OVER recent times an increasing number of rural property agents have been talking about ‘off-market’ property listings and subsequent sales results.
The term ‘off-market’ refers to a strategy where a listing is not widely or publicly disclosed, but presented more discretely to a number of highly targeted potential buyers.
Why do vendors choose to try to sell cattle or sheep properties off-market instead of embarking on advertising campaigns and more public disclosure to generate widespread possible interest? It’s a question I posed to a number of industry stakeholders this week.
Rawdon Briggs from Colliers International said off-market properties could typically make up 20 percent of property listings.
“The majority tend to be at the higher end of price-scale ranging in value from $20m to $120m,” he said.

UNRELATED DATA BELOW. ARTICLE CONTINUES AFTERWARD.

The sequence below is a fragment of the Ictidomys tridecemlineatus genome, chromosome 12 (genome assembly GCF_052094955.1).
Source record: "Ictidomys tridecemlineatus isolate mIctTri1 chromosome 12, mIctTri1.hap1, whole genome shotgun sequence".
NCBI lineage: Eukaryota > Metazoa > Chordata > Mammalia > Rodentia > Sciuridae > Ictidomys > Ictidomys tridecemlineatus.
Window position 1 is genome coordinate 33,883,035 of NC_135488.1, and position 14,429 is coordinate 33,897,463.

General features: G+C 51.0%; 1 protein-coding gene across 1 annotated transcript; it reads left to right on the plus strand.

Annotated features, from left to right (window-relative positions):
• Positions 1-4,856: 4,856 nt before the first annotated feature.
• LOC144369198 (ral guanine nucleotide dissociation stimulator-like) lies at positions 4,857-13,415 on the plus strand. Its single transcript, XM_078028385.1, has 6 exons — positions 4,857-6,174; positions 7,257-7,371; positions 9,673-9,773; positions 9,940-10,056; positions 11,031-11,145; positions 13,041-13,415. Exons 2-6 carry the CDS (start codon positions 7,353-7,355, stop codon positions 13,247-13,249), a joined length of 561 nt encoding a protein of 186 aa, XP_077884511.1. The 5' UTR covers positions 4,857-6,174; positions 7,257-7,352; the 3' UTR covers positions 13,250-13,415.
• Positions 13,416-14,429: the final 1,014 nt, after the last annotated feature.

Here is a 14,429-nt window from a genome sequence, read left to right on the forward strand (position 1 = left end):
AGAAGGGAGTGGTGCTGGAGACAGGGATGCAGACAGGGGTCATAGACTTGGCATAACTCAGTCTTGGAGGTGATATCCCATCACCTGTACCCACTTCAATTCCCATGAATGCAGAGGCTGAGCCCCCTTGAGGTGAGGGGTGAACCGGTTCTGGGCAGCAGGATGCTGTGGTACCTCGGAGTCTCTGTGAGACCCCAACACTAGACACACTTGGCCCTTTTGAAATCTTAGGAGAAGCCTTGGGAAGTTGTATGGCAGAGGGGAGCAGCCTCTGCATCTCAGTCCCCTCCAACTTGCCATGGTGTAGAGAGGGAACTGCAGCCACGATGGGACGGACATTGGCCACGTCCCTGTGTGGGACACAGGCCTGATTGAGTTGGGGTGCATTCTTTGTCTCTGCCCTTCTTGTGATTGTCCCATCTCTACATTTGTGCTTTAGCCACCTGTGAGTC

John Burke from Elders said off-market properties were held by large institutions, right down to smaller family-owned cattle enterprises.
“About 10 to 15 percent of people don’t want their properties publicised when being put to market. They put them on offer quietly and hope to attract a buyer.”
There appear to be two main factors why vendors try sell their properties off-market.
Mr Burke said many vendors were seeking privacy. “Sometimes they don’t like neighbours or friends knowing their property is on the market. Others simply don’t want to go through a proper marketing campaign which can cost from $10,000 to $50,000 depending on the size of the property.”
Mr Briggs agreed that the main reason was a quest for privacy. “However, such vendors can still be throwing significant money behind their marketing material, developing databases of prospective buyers and working through their chosen law or accounting firms. So it is often not a case of penny pinching,” he said.
Thomas Warriner from CBRE said his agency tries not to handle too many off-market property listings.
“The percentage of off-market properties for us is very low. Most of our properties are listed on our website and will be going to market once it rains.”